Define your problem before picking a solution

Our industry revels in coming up with solutions, but is quite poor at defining problems. This has resulted in an vast constellation of technological solutions, but with the majority of investment capital being centered around a small handful of banal consumer problems (Hailing Rides, Shopping Convenience, Entertainment, etc.) If we are to solve problems that are worth solving, we’re going to need to get better at defining our problems before we pick solutions.

For example, don’t do this:

Blockchain is the next wave of disruptive technologies, so we need to get on the Blockchain train before it leaves us behind

Blockchain is a solution, not a problem. Picking Blockchain as a solution before you know the problem is absurd, and contriving a problem so that you can use Blockchain is wasteful.

Do this instead:

We need to eliminate the ability for an attacker to tamper with our customer transaction history.

Now resist the urge to say “Blockchain is the best solution to this problem” as you’ve not analysed the relative costs and benefits of your available options. If you need a formal methodology consider using the OODA loop:

  • Observe – We have looked at the situation and defined our problem.
  • Orient – We have many options to solve this problem, all with pros and cons. (Blockchain is but one of many options.)
  • Decide – Weighing the pros and cons, decide which solution is best for your situation.
  • Act – Implement the solution, without pride or prejudice. Get it done, solve the problem, and move onto the next problem like a benevolent problem-solving locust.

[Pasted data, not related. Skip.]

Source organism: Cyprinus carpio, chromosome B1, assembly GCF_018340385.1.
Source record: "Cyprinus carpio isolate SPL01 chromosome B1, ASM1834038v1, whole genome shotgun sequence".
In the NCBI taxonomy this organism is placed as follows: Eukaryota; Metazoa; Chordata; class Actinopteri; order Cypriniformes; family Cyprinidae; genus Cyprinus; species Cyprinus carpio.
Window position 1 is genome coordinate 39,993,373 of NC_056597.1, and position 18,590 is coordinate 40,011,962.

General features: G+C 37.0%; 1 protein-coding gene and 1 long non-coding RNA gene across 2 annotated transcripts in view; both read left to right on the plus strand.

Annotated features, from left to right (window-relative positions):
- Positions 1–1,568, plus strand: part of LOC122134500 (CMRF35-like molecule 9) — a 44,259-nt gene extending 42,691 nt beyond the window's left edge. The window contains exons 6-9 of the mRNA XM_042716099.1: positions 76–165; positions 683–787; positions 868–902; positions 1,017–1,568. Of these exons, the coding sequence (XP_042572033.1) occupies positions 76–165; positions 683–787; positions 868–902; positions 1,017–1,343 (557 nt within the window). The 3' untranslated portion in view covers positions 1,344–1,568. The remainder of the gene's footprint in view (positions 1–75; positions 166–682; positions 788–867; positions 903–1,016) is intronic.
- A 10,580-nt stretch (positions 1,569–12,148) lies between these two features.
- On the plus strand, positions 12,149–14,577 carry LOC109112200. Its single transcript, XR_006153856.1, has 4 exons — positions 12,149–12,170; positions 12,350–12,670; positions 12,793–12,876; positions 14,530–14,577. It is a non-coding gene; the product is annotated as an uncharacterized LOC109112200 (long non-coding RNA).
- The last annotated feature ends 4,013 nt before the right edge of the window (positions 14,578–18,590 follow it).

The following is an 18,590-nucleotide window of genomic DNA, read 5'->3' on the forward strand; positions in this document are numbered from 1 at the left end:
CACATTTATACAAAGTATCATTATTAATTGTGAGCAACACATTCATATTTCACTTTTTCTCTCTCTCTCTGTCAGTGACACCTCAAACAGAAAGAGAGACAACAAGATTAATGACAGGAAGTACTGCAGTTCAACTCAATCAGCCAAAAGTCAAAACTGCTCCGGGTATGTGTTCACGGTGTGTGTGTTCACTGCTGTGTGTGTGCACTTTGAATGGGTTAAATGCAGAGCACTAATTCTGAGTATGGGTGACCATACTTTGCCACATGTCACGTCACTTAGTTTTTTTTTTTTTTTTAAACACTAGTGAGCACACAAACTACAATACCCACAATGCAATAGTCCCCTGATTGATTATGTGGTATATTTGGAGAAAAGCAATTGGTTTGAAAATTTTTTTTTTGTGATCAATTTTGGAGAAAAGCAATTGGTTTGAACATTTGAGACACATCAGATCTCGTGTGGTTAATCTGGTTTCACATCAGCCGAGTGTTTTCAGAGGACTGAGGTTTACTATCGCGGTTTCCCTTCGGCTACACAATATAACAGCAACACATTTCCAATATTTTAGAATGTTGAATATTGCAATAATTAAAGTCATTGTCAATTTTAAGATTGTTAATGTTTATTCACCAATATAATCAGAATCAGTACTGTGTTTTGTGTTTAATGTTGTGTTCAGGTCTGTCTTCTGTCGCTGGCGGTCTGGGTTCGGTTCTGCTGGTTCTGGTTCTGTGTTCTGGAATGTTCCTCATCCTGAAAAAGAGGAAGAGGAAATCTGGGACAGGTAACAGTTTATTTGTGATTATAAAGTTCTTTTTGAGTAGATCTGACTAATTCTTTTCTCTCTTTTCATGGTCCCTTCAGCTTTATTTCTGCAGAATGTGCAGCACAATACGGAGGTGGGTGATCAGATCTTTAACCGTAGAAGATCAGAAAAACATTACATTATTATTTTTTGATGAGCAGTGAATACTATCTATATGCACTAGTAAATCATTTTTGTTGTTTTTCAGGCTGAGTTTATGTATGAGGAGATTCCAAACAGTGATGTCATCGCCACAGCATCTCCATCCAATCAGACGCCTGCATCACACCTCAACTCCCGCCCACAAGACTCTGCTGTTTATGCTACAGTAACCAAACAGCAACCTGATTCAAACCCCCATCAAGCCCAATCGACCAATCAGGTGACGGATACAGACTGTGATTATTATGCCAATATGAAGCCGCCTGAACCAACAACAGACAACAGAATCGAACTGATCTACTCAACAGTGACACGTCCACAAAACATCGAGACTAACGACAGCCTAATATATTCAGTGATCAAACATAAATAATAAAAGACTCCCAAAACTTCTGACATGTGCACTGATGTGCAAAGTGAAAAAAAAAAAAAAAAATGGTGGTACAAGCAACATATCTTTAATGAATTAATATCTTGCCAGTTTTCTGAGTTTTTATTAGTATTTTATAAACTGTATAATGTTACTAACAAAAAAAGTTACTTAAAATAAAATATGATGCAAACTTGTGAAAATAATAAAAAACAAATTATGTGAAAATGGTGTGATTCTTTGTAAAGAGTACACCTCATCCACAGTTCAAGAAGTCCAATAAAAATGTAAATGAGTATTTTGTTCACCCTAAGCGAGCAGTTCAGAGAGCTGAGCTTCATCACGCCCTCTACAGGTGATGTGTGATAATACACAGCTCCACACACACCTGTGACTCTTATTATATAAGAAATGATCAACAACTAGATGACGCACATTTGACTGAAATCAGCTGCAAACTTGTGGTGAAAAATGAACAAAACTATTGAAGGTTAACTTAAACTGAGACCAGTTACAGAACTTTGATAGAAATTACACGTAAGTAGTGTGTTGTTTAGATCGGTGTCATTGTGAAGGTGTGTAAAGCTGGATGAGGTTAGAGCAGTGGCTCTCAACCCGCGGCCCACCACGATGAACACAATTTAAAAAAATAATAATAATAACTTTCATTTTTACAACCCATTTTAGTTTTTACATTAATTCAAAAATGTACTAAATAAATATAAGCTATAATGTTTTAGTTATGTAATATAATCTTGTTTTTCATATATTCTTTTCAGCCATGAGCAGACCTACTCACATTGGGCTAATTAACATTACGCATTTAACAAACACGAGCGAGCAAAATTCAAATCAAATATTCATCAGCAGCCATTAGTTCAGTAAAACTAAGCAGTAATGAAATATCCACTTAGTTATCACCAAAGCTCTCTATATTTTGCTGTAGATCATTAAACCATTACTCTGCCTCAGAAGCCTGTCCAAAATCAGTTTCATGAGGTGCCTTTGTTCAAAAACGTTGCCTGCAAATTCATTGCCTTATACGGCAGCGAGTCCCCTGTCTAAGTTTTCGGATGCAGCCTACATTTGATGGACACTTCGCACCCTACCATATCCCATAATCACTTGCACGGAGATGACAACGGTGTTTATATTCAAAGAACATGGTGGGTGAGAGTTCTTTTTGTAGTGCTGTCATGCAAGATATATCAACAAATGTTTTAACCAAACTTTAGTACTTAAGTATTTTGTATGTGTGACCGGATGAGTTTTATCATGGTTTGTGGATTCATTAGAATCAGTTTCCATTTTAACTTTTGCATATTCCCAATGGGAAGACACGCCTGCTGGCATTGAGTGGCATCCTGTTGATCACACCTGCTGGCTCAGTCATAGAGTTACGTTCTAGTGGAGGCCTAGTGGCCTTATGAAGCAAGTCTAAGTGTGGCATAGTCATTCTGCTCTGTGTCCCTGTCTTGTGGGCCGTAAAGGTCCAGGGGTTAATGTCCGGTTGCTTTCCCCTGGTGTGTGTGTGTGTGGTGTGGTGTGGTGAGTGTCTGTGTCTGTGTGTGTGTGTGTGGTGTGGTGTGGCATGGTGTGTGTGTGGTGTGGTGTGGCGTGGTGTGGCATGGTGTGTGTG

Picking the solution before defining the problem is childish. A child will pick up a spoon and use it as a drum stick, shovel, catapult, mirror, or nose adornment. This isn’t them being innovative, this is them being imaginative. The two are not the same. The former has practical value, the latter is largely for personal entertainment.

If you feel compelled to dabble with the latest and greatest solution of the day, feel free to do this on your own time. If you are entertaining yourself on the company’s time, be cognizant of the fact that you are being both selfish and wasteful. You are hired to be a professional problem solver, not to play around with whatever shiny object catches your fancy.

Problem solving is hard; playing with toys is easy. Decide what you want to be known for and own your decision. If you want to play with toys, try to land an R&D job or become a academic researcher. If you want to make a real impact on the world, you’ll need to solve real problems. If you want to solve real problems, you need to get good at defining them. Don’t worry about solutions, they’re out there. The challenge will be in leveraging them to get the results you want, and that is quite a challenge indeed.


colleague pointed out that this approach is called Design Thinking

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